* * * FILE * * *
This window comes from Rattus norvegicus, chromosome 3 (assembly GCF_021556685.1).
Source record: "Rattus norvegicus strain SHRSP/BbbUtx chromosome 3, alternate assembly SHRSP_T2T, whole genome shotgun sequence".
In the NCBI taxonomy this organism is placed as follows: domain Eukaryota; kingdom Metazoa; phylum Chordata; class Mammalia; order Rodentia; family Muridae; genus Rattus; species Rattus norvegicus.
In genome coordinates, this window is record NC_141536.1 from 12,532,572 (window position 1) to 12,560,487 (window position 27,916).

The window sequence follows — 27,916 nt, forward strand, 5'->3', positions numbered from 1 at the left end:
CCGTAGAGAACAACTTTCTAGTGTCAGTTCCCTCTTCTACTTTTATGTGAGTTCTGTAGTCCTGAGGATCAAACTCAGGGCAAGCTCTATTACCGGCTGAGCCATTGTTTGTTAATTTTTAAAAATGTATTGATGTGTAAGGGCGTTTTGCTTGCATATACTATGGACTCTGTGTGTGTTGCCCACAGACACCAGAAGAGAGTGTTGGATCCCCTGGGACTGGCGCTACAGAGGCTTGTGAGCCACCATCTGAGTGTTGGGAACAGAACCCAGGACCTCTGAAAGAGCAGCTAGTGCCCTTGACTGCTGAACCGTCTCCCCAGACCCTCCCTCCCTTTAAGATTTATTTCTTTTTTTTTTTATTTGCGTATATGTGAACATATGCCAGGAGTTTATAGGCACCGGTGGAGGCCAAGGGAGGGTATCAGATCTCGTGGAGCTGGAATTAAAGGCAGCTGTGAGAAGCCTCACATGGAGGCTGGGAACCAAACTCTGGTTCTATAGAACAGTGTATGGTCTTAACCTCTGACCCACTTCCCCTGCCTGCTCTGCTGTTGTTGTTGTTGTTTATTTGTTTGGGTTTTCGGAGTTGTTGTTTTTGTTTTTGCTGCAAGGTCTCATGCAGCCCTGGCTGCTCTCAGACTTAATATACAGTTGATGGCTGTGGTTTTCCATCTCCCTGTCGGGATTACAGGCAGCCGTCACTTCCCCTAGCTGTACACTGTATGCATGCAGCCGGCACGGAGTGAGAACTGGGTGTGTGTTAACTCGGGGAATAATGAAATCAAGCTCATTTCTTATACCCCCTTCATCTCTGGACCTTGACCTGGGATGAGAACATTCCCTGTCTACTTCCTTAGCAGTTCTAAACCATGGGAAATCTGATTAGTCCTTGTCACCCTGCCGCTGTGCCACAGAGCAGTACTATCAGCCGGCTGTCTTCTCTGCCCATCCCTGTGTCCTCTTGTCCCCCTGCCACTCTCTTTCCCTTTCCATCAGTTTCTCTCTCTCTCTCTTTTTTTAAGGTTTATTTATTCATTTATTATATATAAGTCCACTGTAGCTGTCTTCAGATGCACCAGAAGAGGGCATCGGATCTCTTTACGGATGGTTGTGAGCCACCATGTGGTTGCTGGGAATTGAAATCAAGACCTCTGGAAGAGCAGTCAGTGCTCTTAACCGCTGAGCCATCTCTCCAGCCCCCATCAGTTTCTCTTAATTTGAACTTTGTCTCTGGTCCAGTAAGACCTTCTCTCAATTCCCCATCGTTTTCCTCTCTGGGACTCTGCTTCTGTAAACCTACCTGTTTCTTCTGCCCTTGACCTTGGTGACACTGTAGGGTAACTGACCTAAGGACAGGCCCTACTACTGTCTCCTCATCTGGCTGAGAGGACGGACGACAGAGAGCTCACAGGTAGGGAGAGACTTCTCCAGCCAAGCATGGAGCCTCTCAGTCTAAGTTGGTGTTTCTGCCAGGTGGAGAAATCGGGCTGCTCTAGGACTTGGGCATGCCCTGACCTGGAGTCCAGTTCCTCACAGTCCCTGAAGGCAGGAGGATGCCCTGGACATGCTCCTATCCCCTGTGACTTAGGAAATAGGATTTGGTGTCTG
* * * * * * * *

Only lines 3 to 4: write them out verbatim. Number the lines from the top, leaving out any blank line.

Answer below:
In the NCBI taxonomy this organism is placed as follows: domain Eukaryota; kingdom Metazoa; phylum Chordata; class Mammalia; order Rodentia; family Muridae; genus Rattus; species Rattus norvegicus.
In genome coordinates, this window is record NC_141536.1 from 12,532,572 (window position 1) to 12,560,487 (window position 27,916).